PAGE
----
Use of Ground Penetrating Radar for Transportation Infrastructure Maintenance
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Routine inspection of transportation infrastructure is an essential component of maintenance and rehabilitation programs. However, it often necessitates a significant amount of work and resource allocation. In this study, the feasibility of the Ground Penetrating Radar (GPR) technology to assess and monitor the condition of infrastructure is investigated. The thesis first introduces the basic principles of GPR, its advantages and limitations. The technology, based on the propagation of electromagnetic waves, has the ability to penetrate surfaces and see what is behind. The detection of hidden and underground objects depends on the contrast in the dielectric properties between the surveyed object and the traversed medium. In addition to being non-destructive, GPR has unique advantages such as the rapidity and continuity of measurements. However, traditional obstacles are conductive environments, the cost of data collection, and a relative complexity of data interpretation. After a comprehensive background research, laboratory and field testing, the main conclusions of this thesis are: The step-frequency GeoScope GPR, currently the only system available in Norway for infrastructure surveys, is a very accurate instrument. The error in GPR readings for pavement thicknesses is evaluated to 3,3 %, in line with other published studies. However, as for ground-coupled antennas, it requires more calibration effort with coring than air-coupled models that can calculate the dielectric permittivity continuously. As a general rule, the accuracy of GPR systems is affected by the interpretation process of the collected data. Best results are obtained from manual interpretation. Semi-automatic layer tracking tools are time-saving but may increase inaccuracies in data analysis. GPR is well-suited for geological inspections in tunnels, especially in remotely mapping the cavity behind concrete linings. The distance to the bedrock is very accurately determined since the thickness of the concrete walls is generally known and the dielectric permittivity of air is constant (ε = 1). Ground-coupled antennas are also found to be effective in detecting loose rocks that have fallen from the tunnel roof onto the concrete lining. Such surveys may help detect early signs of rock instability. Given the number of tunnels in Norway and type of construction, the use of GPR can ultimately result in improved tunnel evaluation and considerable cost savings. In the light of the recent focus on environmental damages caused by salt, it is of interest to examine the ability of GPR to measure remaining salt on winter roads. Preliminary results are encouraging and indicate that the technology could have the potential to address this need. A research approach consists in establishing a relationship between GPR amplitudes and salt quantities. In that respect, the accuracy of the salt measurement device SOBO-20 and the water retention characteristics of pavements (not included in this thesis) are studied. However, further investigations of these issues are beyond the scope of this PhD thesis and are not researched. Other applications of GPR in Norway are forensics studies related to frost heave of soils and pavements, and condition assessment of concrete airfields. The conclusion that emerges from this PhD thesis is that Ground Penetrating Radar can be used in various ways across many fields of engineering. Some applications have undergone great development worldwide, while others are innovative and relevant to Norwegian distinctive specificities. It is hoped that this PhD work will contribute to both research and implementation of the GPR technology in Norway.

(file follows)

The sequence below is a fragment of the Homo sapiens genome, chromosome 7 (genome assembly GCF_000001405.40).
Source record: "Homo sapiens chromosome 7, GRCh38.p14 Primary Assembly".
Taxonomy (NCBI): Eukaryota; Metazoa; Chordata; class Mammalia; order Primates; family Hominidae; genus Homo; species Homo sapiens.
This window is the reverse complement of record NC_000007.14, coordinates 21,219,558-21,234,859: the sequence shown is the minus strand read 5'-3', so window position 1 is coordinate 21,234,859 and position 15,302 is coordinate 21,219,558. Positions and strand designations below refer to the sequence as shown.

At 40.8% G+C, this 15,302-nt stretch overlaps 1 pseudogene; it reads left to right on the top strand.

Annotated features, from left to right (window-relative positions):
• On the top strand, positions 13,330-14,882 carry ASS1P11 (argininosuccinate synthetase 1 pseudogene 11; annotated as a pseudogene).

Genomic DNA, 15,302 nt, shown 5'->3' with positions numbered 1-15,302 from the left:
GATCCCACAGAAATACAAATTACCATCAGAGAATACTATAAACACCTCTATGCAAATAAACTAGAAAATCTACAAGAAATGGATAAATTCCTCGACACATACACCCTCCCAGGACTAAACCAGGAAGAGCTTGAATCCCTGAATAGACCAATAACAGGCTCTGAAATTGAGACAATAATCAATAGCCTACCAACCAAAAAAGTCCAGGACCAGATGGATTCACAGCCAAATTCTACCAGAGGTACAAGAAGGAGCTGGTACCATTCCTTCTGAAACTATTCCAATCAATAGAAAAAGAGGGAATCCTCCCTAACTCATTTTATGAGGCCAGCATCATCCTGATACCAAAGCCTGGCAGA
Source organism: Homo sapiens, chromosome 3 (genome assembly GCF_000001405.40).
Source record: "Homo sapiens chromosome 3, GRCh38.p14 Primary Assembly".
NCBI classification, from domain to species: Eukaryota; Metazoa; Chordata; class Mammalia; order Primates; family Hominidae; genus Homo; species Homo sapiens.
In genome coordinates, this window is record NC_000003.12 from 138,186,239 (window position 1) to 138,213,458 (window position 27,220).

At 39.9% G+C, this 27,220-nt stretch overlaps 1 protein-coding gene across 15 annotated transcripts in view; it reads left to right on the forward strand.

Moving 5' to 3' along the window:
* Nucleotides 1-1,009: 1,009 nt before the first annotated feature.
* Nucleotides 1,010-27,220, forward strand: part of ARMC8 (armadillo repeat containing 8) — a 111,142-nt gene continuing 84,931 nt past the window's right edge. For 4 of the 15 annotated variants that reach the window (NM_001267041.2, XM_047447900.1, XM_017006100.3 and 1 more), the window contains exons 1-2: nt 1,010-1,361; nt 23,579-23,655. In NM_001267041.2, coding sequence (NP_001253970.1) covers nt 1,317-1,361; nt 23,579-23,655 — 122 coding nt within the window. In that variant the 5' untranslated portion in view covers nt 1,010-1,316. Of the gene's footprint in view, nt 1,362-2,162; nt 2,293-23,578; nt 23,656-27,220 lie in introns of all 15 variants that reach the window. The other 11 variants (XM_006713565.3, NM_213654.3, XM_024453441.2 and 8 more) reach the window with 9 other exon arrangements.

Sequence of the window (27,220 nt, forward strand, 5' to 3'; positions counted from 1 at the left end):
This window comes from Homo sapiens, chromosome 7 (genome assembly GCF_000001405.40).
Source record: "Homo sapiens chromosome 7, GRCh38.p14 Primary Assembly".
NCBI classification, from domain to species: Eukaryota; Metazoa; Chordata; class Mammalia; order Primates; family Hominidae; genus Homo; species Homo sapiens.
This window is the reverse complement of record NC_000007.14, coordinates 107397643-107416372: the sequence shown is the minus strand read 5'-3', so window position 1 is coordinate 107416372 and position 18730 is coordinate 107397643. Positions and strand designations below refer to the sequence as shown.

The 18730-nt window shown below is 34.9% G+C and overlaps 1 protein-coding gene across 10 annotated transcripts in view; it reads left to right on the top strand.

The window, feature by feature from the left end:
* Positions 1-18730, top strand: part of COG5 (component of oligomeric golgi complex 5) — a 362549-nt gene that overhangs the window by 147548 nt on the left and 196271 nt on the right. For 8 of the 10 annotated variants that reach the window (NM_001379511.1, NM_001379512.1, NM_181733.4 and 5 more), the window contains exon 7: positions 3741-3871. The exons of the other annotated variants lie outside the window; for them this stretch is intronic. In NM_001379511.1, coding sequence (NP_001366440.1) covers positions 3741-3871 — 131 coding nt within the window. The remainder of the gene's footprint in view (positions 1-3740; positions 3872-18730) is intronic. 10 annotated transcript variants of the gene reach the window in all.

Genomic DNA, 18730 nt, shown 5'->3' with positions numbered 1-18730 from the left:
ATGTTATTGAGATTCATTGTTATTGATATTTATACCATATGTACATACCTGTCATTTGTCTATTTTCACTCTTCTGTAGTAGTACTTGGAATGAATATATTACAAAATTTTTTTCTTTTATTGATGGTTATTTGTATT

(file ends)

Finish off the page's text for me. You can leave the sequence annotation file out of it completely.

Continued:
Has partsPaper 1: Lalagüe, Anne; Hoff, Inge; Eide, Egil; Anders, Svanekil. Use of Ground Penetrating Radar for Detection of Salt Consentration on Norwegian Winter Roads. The eight International Conference on the Bearing Capacity of Roads and Airfields.; 2009
Paper 2: Lalagüe, Anne; Hoff, Inge. Accuracy of Ground Penetrating Radar in Bituminous Pavement Thickness Evaluation. Transport Research Arena; 2010
Paper 3: Lalagüe, Anne; Hoff, Inge. Determination of space behind pre-cast concrete elements in tunnels using GPR. 13th Conference on Ground Penetrating Radar; 2010 http://dx.doi.org/10.1109/ICGPR.2010.5550195 (c) 2010 IEEE. Personal use of this material is permitted. Permission from IEEE must be obtained for all other users, including reprinting/ republishing this material for advertising or promotional purposes, creating new collective works for resale or redistribution to servers or lists, or reuse of any copyrighted components of this work in other works.
Paper 4: Lalagüe, Anne; Gryteselv, Dagfin; Hoff, Inge. Bearing capacity of airfield pavements – In situ survey, measurements and calculations using GPR and FWD. I: Proceedings Ninth International Conference on the Bearing Capacity of Roads, Railways and Airfields - Volume 1.s. 133-142
Paper 5: Lysbakken, Kai Rune; Lalagüe, Anne. Accuracy of SOBO 20 in the measurement of salt on winter pavements. Transportation Research Record 2013 ;Volum 2329. s. 24-30 - Is not included due to copyright available at http://dx.doi.org/10.3141/2329-04
Paper 6: Lalagüe, Anne; Lebens, Matthew A. and Hoff, Inge Accuracy of Ground Penetrating Radar in Pavement Thickness Evaluation – Impact of Interpretation Errors. Presented at the 7th Transport Research Arena, 2014.
Paper 7: Lalagüe, Anne; Lebens, Matthew A.; Hoff, Inge; Grøv, Eivind Detection of Rock Fragments on Tunnel Concrete Lining with Ground Penetrating Radar (GPR)